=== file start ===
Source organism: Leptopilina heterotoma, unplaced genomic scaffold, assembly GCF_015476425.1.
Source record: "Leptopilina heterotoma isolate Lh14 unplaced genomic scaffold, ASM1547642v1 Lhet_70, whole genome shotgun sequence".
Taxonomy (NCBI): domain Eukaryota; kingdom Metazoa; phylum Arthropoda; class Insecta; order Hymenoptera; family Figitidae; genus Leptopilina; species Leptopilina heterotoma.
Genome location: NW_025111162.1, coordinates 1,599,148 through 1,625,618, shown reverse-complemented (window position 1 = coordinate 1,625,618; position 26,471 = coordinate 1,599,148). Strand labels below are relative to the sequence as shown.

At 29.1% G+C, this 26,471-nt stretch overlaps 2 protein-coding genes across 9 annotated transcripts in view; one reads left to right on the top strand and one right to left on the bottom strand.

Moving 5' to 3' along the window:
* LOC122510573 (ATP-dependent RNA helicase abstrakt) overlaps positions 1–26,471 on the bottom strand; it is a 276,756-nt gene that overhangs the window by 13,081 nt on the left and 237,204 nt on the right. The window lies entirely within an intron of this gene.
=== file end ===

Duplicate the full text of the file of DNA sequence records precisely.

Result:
Source organism: Leptopilina heterotoma, unplaced genomic scaffold, assembly GCF_015476425.1.
Source record: "Leptopilina heterotoma isolate Lh14 unplaced genomic scaffold, ASM1547642v1 Lhet_70, whole genome shotgun sequence".
Taxonomy (NCBI): domain Eukaryota; kingdom Metazoa; phylum Arthropoda; class Insecta; order Hymenoptera; family Figitidae; genus Leptopilina; species Leptopilina heterotoma.
Genome location: NW_025111162.1, coordinates 1,599,148 through 1,625,618, shown reverse-complemented (window position 1 = coordinate 1,625,618; position 26,471 = coordinate 1,599,148). Strand labels below are relative to the sequence as shown.

At 29.1% G+C, this 26,471-nt stretch overlaps 2 protein-coding genes across 9 annotated transcripts in view; one reads left to right on the top strand and one right to left on the bottom strand.

Moving 5' to 3' along the window:
* LOC122510573 (ATP-dependent RNA helicase abstrakt) overlaps positions 1–26,471 on the bottom strand; it is a 276,756-nt gene that overhangs the window by 13,081 nt on the left and 237,204 nt on the right. The window lies entirely within an intron of this gene.